Theatrical release poster
|Directed by||David Anspaugh|
|Produced by||Cary Woods|
|Written by||Angelo Pizzo|
Charles S. Dutton
|Music by||Jerry Goldsmith|
|Editing by||David Rosenbloom|
|Distributed by||TriStar Pictures|
|Release date(s)||October 13, 1993 (limited)
October 22, 1993
|Running time||116 min.|
Rudy is a 1993 film directed by David Anspaugh. It is an account of the life of Daniel "Rudy" Ruettiger, who harbored dreams of playing football at the University of Notre Dame despite significant obstacles.
It was the first movie the Notre Dame administration allowed to be shot on campus since Knute Rockne, All American in 1940. In 2005, Rudy was named one of the best 20 sports movies of the previous 25 years in two polls by ESPN (#24 by a panel of sports experts, and #4 by espn.com users). It was ranked the 54th most inspiring film of all time in the "AFI 100 Years" series.
The film was released on October 13, 1993, by TriStar Pictures. It stars Sean Astin as the title character, along with Ned Beatty, Jason Miller and Charles S. Dutton. The script was written by Angelo Pizzo, who also wrote Hoosiers. The film was shot in Illinois and Indiana.
Daniel "Rudy" Ruettiger grows up in Joliet, Illinois, dreaming of playing college football at the University of Notre Dame. While achieving some success with his local high school football team (Joliet Catholic), Ruettiger lacks the grades and money to attend Notre Dame, not to mention talent and physical size. (The real Ruettiger was only 5'6" (1.67 m) and the film's fictional Rudy appears to be even smaller.)
Rudy takes a job at a local steel mill where his father Daniel Ruettiger, Sr. (a huge Notre Dame fan) works and he prepares to settle down. But when his best friend Pete is killed in an explosion at the mill, Rudy decides to follow his dream of attending Notre Dame and playing college football for the Fighting Irish.
He leaves for the Notre Dame campus in South Bend, Indiana against his blue collar father's warning that "Ruettigers don't belong at college." Rudy fails to get admitted to Notre Dame, but on the advice of a priest, Father Cavanaugh, he goes to a small junior college nearby, Holy Cross College, hoping to qualify for a transfer to the university. He also manages to get a part-time job on Notre Dame's groundskeeping staff to help pay his tuition. Rudy also befriends D-Bob (Favreau), a graduate student at Notre Dame and a teaching assistant at Holy Cross. Suspecting there may be an underlying cause to Rudy's previous academic failures, D-Bob has him tested, and Rudy learns that he has dyslexia. Rudy learns how to overcome his learning disability, and this helps him become a better student. When Rudy returns home for Christmas vacation, his father is impressed with his report card.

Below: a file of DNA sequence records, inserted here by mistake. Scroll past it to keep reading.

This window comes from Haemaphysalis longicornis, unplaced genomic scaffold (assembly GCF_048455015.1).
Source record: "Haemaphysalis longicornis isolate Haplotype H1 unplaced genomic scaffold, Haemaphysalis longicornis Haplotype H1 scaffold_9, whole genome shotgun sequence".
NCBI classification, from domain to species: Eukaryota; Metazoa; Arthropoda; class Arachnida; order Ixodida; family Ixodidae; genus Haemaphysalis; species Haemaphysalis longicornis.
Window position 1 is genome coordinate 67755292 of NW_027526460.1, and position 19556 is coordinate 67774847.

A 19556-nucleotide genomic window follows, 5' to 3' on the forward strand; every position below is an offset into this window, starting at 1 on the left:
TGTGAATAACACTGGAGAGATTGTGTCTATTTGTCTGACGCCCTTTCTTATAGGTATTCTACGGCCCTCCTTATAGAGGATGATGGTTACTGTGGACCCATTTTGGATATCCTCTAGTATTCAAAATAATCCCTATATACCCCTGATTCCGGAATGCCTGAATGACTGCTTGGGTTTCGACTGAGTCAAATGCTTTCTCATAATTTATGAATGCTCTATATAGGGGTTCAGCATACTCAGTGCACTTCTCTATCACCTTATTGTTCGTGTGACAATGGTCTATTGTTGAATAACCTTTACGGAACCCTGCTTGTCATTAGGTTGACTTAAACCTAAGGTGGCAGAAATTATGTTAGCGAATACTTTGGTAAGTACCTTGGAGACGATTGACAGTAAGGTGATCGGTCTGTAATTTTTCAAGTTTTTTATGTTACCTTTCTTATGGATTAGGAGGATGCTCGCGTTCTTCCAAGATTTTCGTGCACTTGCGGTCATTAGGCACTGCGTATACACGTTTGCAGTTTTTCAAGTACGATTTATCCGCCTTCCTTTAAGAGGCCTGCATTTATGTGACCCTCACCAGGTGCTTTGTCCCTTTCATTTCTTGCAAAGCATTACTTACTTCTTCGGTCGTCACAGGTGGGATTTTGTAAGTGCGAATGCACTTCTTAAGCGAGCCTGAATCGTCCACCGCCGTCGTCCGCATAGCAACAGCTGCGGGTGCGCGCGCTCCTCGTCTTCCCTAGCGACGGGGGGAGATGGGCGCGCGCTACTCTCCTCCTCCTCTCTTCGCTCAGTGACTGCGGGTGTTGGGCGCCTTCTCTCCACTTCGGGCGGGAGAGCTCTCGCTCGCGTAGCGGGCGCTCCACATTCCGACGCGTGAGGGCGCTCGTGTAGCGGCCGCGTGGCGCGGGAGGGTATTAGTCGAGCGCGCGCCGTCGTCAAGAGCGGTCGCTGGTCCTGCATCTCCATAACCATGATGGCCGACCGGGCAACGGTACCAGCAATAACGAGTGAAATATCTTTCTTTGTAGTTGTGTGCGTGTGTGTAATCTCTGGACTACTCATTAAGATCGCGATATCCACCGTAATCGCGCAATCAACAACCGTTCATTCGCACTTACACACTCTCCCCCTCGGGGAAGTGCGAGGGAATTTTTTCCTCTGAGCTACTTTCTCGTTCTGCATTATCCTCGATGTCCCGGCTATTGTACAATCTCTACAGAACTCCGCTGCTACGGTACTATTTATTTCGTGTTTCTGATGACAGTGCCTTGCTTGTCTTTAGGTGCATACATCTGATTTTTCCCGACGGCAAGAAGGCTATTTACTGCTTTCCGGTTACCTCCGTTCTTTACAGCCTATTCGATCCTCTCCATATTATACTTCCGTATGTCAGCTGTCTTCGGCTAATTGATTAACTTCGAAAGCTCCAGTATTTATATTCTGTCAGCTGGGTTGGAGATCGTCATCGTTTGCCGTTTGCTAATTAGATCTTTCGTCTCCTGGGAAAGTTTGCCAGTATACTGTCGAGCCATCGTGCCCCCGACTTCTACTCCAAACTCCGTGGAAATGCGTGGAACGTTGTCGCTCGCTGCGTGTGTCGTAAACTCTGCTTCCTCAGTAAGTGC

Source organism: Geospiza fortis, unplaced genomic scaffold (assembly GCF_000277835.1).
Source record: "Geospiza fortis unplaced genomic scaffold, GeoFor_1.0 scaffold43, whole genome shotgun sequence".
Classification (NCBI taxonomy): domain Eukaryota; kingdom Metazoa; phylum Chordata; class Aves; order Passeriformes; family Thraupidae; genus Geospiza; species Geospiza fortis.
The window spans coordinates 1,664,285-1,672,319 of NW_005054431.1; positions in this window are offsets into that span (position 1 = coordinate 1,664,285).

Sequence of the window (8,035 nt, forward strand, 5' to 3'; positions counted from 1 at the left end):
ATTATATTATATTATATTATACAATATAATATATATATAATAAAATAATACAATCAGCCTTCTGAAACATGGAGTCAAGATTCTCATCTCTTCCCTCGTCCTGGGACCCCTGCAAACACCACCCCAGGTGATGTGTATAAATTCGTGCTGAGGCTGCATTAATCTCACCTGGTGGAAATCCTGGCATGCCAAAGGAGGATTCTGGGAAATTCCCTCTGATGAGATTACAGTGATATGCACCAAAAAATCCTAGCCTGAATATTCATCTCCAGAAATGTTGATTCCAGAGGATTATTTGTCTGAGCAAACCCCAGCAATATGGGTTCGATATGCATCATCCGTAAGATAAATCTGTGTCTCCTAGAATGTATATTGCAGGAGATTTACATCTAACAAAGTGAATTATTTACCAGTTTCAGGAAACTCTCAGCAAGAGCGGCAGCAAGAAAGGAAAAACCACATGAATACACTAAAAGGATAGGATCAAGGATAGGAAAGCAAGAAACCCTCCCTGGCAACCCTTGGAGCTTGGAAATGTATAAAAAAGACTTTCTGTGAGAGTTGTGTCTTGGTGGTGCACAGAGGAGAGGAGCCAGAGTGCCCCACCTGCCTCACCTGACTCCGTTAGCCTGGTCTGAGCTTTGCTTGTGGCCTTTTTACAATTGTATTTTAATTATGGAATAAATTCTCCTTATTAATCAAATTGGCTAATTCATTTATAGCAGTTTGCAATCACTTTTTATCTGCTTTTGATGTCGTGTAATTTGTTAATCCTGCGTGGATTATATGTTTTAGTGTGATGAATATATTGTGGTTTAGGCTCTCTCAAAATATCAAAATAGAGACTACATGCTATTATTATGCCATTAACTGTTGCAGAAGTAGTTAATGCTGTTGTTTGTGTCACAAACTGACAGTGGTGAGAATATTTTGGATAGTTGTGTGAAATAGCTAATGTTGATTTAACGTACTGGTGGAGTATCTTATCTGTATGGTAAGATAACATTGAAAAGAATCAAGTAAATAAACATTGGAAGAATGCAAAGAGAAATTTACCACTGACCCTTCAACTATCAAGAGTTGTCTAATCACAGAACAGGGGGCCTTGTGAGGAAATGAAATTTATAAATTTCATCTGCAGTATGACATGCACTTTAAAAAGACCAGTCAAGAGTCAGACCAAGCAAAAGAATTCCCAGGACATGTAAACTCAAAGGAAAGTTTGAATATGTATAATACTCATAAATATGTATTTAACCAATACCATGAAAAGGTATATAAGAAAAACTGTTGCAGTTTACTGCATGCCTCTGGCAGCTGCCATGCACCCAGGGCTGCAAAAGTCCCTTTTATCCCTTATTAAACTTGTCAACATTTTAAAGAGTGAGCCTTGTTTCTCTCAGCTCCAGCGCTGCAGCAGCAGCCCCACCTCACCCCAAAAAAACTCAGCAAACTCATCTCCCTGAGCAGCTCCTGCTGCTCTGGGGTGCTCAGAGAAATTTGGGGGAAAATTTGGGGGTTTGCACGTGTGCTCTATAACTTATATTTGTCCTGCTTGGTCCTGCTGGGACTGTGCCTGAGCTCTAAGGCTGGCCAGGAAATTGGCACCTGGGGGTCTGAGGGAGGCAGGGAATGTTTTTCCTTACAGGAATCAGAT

During his final semester of transfer eligibility, Rudy is admitted to Notre Dame. Rudy rushes home to tell his family the news. At the steel mill, his father tells the workers over the loudspeaker, "Hey, you guys, my son's going to Notre Dame!" After "walking on" as a non-scholarship player for the football team, Ruettiger convinces coach Ara Parseghian to give him a spot on the practice (or "scout") squad. Rudy soon exhibits more drive and desire than some of his scholarship teammates.
Parseghian agrees to Rudy's request to suit up for just one game in his senior year so his family and friends can see him as a genuine member of the team. But to the student's dismay, Parseghian steps down as coach following the 1974 season.
After Dan Devine's arrival as head coach in 1975, Ruettiger is not given a chance to dress for a home game and quits the team briefly in anger. Other players, led by team captain and All-American Roland Steele, rise to his defense, pressuring Devine to allow Rudy to suit up for the final home game of the season by stacking their jerseys, one at a time, atop Devine's desk.
The final home game comes against Georgia Tech on November 8. Rudy is suited up, but his teammates feel this is not enough. One invites Rudy to lead the entire team out of the tunnel onto the field. Another starts a "Rudy!" chant that soon goes stadium wide. Rudy's parents are in the stands and can hardly believe their ears and eyes.
Coach Devine eventually gives in and lets Rudy play on the final kickoff. Rudy then stays in for the final play of the game and sacks the opposing quarterback. He is carried off on the shoulders of his teammates. An epilogue states that since that day, no other Notre Dame player has ever been carried off the field this way.
|Soundtrack by Jerry Goldsmith|
|Released||September 28, 1993|
According to Soundtrack.net, the music from Rudy has been used in 12 trailers, including those for Angels in the Outfield, The Deep End of the Ocean, Good Will Hunting and Spirit: Stallion of the Cimarron. 
In reality, Coach Devine had announced that Rudy would dress for the Georgia Tech game during practice a few days before. The dramatic scene where his teammates each lay their jerseys on Coach Devine's desk in protest never happened, though according to Ruettiger, Devine was persuaded to allow him to dress only after a number of senior players requested that he do so. Also, Coach Devine had agreed to be depicted as the "heavy" in the film for dramatic effect but was chagrined to find out the extent to which he was vilified, saying "The jersey scene is unforgivable. It's a lie and untrue."
Rudy got mostly positive reviews from critics. The movie scored a 79% on Rotten Tomatoes with 27 out of 34 reviews as 'fresh'.